Review of the clinical pharmacokinetics of artesunate and its active metabolite dihydroartemisinin following intravenous, intramuscular, oral or rectal administration

13 Sep 2011

Carrie A Morris, Stephan Duparc, Isabelle Borghini-Fuhrer, Donald Jung, Chang-Sik Shin and Lawrence Fleckenstein

Malaria Journal

DOI: 10.1186/1475-2875-10-263

Abstract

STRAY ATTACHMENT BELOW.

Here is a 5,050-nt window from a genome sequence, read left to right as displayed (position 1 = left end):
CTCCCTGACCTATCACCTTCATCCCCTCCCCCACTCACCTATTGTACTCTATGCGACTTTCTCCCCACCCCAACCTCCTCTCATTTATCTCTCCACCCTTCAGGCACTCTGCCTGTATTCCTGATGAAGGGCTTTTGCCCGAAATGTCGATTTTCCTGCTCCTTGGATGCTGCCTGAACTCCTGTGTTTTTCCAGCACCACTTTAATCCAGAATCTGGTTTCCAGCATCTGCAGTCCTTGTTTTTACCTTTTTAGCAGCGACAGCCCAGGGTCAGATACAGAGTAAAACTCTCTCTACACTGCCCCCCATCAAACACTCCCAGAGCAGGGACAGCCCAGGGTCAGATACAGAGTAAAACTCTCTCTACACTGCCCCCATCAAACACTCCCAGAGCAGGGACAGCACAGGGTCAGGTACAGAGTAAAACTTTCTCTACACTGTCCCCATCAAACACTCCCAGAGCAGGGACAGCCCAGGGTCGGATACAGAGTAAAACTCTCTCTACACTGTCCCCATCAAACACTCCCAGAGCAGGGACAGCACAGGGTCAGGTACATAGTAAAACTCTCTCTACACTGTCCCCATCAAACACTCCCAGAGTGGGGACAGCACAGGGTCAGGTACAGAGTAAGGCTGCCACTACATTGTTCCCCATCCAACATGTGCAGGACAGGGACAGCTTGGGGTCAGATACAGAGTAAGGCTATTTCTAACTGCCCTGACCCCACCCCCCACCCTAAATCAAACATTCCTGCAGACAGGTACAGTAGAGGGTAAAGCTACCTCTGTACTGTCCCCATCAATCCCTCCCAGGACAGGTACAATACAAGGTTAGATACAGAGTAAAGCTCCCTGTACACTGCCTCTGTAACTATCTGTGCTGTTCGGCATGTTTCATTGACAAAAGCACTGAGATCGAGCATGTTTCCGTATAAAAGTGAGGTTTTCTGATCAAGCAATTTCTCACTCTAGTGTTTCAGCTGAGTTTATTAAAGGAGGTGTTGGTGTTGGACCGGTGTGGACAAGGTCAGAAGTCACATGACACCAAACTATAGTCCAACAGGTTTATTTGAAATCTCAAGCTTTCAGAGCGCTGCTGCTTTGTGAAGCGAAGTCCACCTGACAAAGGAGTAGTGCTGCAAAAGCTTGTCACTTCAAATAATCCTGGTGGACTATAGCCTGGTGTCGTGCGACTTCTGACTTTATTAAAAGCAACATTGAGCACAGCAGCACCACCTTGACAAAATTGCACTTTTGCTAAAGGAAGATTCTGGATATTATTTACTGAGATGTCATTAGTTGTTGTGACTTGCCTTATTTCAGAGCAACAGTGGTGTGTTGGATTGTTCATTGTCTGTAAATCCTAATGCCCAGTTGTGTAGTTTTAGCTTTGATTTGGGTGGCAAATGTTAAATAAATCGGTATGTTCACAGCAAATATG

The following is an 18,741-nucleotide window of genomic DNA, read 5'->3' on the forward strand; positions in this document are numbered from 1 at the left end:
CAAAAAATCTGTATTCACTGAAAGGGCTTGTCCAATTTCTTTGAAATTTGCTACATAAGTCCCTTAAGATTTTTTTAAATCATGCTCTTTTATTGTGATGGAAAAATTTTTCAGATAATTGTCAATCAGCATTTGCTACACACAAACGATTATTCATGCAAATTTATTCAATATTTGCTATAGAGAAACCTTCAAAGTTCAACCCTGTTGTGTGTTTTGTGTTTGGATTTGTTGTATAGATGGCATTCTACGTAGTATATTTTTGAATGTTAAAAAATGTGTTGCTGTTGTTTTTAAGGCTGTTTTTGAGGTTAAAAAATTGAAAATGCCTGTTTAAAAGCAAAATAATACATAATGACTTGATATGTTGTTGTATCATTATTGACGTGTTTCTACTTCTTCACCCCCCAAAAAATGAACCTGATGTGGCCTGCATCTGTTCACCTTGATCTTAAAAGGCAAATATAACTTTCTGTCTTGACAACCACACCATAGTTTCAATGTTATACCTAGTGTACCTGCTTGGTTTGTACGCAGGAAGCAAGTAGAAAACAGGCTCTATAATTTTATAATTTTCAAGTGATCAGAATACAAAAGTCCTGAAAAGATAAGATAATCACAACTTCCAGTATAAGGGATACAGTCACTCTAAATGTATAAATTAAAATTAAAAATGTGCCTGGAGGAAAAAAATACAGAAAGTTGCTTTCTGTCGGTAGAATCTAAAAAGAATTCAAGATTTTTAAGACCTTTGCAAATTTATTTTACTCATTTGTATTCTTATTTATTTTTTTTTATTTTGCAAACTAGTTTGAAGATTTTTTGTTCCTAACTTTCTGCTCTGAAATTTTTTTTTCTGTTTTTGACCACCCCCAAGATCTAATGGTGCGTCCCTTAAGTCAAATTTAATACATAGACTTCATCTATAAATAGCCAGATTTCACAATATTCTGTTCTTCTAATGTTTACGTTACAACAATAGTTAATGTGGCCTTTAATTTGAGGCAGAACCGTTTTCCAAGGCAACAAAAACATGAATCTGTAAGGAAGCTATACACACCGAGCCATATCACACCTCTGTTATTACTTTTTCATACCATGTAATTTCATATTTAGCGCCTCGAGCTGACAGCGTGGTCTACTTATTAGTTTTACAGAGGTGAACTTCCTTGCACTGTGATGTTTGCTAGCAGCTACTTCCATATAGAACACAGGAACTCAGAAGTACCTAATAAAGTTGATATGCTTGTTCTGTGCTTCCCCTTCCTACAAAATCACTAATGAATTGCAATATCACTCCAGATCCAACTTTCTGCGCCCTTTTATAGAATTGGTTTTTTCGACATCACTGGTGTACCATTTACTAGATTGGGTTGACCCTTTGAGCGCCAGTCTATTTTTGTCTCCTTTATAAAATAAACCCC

Artesunate (AS) is a clinically versatile artemisinin derivative utilized for the treatment of mild to severe malaria infection. Given the therapeutic significance of AS and the necessity of appropriate AS dosing, substantial research has been performed investigating the pharmacokinetics of AS and its active metabolite dihydroartemisinin (DHA). In this article, a comprehensive review is presented of AS clinical pharmacokinetics following administration of AS by the intravenous (IV), intramuscular (IM), oral or rectal routes. Intravenous AS is associated with high initial AS concentrations which subsequently decline rapidly, with typical AS half-life estimates of less than 15 minutes. AS clearance and volume estimates average 2 - 3 L/kg/hr and 0.1 - 0.3 L/kg, respectively. DHA concentrations peak within 25 minutes post-dose, and DHA is eliminated with a half-life of 30 - 60 minutes. DHA clearance and volume average between 0.5 - 1.5 L/kg/hr and 0.5 - 1.0 L/kg, respectively. Compared to IV administration, IM administration produces lower peaks, longer half-life values, and higher volumes of distribution for AS, as well as delayed peaks for DHA; other parameters are generally similar due to the high bioavailability, assessed by exposure to DHA, associated with IM AS administration (> 86%). Similarly high bioavailability of DHA (> 80%) is associated with oral administration. Following oral AS, peak AS concentrations (Cmax) are achieved within one hour, and AS is eliminated with a half-life of 20 - 45 minutes. DHA Cmax values are observed within two hours post-dose; DHA half-life values average 0.5 - 1.5 hours. AUC values reported for AS are often substantially lower than those reported for DHA following oral AS administration. Rectal AS administration yields pharmacokinetic results similar to those obtained from oral administration, with the exceptions of delayed AS Cmax and longer AS half-life. Drug interaction studies conducted with oral AS suggest that AS does not appreciably alter the pharmacokinetics of atovaquone/proguanil, chlorproguanil/dapsone, or sulphadoxine/pyrimethamine, and mefloquine and pyronaridine do not alter the pharmacokinetics of DHA. Finally, there is evidence suggesting that the pharmacokinetics of AS and/or DHA following AS administration may be altered by pregnancy and by acute malaria infection, but further investigation would be required to define those alterations precisely.

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